Retired at 55 – now back working at govt

Julie Edge

Julie Edge

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At least 17 public servants who retired at 55 in the past five years are back working for government.

In the House of Keys, LibVan MHK Julie Edge asked how many government staff have taken their pension at the age of 55 - and how many ex-employees drawing a public service pension have been re-employed either as employees or consultants.

Julie Edge

Julie Edge

In a written reply, Policy and Reform Minister Chris Thomas said a total of 144 public servants had retired at 55 since November 2011, including 37 who retired in the 12 months to the end of October this year.

He said it had not been possible, in the time available, to establish the number who had left via the mutually agreed resignation scheme MARS.

The figure does not include those who retired on ill health grounds or those who may have preserved their pension and then claimed it at the age of 55.

Mr Thomas revealed that of the 144 employees who retired at 55, and claimed their pension during the past five years, 17 individuals (12.19 full time equivalent) have returned to work in substantive roles, mostly in part-time positions.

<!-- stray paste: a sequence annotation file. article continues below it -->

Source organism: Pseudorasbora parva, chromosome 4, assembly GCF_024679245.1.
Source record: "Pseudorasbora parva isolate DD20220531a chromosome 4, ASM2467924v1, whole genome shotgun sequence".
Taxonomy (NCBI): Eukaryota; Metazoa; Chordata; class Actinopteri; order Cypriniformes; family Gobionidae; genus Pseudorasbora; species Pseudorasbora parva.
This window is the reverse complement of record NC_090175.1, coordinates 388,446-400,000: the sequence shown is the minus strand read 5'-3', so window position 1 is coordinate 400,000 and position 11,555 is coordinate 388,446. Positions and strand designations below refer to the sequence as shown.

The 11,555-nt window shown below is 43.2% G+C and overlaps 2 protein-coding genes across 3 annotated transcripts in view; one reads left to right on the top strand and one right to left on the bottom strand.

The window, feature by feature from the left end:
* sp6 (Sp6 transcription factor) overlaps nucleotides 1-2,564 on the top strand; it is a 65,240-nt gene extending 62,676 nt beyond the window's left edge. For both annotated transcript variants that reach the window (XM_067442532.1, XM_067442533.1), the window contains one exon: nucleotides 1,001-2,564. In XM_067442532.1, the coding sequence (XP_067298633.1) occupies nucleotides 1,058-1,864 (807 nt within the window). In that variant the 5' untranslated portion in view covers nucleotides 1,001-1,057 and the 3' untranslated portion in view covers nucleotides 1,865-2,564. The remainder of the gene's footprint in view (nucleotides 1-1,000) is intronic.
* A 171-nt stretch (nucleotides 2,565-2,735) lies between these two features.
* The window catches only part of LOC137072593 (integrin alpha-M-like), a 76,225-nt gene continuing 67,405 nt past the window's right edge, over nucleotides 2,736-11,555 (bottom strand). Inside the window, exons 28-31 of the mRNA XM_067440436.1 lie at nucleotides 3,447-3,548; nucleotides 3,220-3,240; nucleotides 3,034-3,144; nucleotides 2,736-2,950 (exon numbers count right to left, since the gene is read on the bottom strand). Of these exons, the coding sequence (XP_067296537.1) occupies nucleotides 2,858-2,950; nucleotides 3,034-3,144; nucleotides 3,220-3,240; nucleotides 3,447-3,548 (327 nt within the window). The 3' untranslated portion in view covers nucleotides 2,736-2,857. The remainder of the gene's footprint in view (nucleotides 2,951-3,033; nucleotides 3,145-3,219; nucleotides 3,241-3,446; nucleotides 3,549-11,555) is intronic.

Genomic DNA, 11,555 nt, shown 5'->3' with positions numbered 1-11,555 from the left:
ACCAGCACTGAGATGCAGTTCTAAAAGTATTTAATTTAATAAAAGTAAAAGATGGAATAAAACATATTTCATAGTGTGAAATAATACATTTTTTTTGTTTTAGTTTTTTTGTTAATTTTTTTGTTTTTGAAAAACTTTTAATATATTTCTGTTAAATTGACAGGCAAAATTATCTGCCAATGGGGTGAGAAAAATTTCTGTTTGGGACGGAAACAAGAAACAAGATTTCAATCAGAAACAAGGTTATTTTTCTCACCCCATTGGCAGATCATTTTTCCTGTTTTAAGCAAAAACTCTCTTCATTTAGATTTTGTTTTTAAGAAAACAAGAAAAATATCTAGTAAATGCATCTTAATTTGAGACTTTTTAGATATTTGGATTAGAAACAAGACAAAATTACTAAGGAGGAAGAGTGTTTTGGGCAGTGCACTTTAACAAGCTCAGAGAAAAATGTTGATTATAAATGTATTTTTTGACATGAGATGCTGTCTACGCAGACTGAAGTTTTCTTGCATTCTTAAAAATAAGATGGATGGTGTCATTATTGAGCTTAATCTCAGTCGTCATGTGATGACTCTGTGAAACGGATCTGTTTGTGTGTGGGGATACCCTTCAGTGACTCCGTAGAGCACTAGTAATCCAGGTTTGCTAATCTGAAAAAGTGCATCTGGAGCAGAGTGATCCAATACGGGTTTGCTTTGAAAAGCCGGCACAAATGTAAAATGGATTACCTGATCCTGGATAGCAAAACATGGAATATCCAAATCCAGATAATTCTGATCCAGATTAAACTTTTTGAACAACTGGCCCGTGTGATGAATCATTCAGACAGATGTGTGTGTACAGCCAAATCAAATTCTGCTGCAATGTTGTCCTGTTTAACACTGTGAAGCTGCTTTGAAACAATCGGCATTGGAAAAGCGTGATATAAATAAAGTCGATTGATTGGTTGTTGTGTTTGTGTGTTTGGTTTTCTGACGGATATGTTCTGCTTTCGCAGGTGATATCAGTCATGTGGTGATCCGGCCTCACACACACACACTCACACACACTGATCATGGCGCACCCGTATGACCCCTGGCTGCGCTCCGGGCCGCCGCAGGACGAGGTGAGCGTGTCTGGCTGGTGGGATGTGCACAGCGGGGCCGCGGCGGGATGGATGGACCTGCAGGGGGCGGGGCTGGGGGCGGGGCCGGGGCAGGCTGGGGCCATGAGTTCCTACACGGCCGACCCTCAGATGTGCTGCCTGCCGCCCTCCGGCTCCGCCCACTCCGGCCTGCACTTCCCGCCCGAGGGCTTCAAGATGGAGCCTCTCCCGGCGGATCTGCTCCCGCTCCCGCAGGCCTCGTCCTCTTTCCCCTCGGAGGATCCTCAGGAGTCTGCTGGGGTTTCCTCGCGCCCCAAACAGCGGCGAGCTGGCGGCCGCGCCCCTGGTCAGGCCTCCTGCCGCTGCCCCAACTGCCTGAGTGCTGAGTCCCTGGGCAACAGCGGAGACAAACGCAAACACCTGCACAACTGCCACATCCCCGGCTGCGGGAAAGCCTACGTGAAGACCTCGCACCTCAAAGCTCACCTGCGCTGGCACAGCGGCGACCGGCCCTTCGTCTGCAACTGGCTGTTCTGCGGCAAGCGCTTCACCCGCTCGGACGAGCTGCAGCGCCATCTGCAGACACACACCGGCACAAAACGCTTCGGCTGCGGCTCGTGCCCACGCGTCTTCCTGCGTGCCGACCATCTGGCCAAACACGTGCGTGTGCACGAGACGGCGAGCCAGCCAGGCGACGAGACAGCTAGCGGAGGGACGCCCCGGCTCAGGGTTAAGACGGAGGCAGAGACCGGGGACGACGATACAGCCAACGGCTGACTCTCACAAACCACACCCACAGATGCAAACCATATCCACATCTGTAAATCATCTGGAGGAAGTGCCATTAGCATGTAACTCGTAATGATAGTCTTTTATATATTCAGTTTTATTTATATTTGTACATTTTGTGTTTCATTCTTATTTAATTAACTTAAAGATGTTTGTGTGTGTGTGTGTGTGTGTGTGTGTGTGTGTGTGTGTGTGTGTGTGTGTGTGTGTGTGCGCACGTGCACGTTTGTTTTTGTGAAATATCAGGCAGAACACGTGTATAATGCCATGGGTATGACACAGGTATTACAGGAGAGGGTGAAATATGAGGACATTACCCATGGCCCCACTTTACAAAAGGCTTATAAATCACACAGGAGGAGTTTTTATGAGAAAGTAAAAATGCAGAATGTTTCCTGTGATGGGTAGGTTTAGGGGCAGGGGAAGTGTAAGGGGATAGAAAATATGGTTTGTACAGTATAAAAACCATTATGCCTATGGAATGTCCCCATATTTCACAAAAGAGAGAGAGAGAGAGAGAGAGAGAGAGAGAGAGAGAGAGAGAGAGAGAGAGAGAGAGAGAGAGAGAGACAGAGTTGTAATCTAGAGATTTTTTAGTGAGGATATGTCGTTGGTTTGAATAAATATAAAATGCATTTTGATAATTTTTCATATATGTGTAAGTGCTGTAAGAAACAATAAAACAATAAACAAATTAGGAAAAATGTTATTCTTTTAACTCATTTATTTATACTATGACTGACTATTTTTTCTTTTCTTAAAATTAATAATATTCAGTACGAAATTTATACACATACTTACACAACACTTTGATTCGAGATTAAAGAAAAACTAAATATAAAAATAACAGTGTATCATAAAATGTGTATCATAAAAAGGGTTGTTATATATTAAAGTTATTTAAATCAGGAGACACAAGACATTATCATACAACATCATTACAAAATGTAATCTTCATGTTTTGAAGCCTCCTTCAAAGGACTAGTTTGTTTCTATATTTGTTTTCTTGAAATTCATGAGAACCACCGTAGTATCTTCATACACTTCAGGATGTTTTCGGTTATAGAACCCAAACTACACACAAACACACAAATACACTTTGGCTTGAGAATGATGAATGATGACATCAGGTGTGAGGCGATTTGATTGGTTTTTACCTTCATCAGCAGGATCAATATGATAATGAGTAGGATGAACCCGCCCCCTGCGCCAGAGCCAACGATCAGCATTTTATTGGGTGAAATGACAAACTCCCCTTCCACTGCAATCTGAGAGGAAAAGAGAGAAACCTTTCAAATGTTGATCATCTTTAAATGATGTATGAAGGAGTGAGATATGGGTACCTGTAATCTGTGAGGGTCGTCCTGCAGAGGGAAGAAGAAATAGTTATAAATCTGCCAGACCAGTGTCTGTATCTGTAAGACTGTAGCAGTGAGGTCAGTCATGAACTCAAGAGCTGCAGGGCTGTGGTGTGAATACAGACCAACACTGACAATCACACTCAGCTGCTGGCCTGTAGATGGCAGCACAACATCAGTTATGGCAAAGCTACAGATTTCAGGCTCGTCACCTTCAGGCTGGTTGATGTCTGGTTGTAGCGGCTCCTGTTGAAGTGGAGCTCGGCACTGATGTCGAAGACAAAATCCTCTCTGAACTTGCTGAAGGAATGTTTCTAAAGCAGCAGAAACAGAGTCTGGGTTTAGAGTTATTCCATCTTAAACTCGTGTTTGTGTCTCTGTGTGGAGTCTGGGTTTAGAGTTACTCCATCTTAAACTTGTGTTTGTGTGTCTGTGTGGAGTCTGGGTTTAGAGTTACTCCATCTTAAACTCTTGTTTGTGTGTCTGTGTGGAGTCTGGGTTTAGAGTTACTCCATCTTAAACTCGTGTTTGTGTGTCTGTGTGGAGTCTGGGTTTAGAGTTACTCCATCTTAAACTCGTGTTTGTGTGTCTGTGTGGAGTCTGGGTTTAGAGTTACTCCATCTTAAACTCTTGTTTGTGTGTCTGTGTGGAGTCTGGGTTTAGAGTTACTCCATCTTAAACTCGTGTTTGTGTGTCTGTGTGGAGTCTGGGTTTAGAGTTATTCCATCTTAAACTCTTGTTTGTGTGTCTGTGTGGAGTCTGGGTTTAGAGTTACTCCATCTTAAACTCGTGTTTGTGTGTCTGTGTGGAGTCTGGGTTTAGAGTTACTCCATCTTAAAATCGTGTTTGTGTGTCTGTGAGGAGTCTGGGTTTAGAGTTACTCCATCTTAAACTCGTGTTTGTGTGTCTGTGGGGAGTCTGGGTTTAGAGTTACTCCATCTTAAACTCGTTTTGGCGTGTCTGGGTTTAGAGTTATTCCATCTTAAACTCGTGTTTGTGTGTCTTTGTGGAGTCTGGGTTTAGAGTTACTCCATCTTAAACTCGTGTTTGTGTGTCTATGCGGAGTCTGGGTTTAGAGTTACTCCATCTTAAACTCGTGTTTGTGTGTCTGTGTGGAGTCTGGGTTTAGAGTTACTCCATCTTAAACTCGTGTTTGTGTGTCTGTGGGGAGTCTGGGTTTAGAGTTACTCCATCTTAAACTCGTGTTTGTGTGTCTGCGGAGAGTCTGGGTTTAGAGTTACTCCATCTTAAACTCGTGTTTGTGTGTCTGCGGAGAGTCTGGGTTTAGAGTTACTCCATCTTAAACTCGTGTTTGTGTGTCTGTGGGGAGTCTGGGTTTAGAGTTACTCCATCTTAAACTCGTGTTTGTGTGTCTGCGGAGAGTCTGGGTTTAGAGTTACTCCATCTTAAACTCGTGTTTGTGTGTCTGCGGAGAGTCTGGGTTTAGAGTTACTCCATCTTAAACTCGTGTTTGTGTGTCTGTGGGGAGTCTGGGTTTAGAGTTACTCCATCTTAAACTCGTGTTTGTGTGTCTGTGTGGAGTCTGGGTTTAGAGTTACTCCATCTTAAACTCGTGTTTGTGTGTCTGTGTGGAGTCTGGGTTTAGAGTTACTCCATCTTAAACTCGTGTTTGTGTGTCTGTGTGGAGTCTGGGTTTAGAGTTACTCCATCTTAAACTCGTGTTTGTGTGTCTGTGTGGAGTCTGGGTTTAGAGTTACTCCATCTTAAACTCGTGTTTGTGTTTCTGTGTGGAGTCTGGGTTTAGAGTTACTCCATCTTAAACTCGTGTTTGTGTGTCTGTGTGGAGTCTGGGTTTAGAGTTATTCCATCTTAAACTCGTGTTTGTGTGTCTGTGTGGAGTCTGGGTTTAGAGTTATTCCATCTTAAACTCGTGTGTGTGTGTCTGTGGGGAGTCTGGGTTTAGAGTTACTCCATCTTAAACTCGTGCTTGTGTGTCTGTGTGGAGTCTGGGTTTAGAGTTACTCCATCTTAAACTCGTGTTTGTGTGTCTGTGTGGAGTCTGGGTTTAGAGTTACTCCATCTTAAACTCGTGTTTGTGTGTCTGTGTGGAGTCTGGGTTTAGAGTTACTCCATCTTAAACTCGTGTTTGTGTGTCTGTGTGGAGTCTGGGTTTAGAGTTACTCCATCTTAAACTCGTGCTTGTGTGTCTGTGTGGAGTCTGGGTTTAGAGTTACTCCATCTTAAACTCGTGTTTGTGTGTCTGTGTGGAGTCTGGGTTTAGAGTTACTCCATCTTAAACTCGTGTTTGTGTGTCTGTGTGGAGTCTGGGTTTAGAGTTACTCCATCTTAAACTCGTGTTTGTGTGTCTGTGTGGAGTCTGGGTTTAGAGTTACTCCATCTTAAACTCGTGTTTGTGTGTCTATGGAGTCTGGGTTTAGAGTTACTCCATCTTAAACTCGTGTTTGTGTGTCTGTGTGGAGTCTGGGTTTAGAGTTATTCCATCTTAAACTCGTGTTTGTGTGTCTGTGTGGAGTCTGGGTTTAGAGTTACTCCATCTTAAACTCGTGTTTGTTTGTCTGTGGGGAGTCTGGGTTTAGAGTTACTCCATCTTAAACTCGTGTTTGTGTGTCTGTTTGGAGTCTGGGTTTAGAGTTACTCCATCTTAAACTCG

Of these, 11 (7.45 FTE) are based in Health and Social Care and Education, with the remaining six (4.74 FTE) being based elsewhere.

In addition, a further 50 individuals have registered in bank or supply roles where there is no guarantee of work, to fill short-term needs primarily in bank nursing positions or as supply teachers. A total of 45 of these individuals occupy bank positions with Health and Social Care or Education.

Mr Thomas pointed out that most public sector pension scheme members who retire before normal pension age will have their benefits reduced.

‘The level to which benefits are reduced is designed to be cost neutral and reflect the fact the pension is being paid earlier and for longer,’ he said.

There are also some closed groups of members in the government’s unified pension scheme that are linked to specific employment terms and conditions and permit retirement at age 55 without any reduction to benefits. These groups are linked to historic terms and conditions and policies, all of which have been superseded for many years and as such in the future the number in these groups will soon diminish, he said.

Mr Thomas said it is important to emphasise that any public service staff re-employed following retirement cannot join a public sector pension scheme to earn additional pension.

The total number of retirements was 277 in the 12 months up to November this year, down from 324 the year, and the average age of retirement was 59.2.

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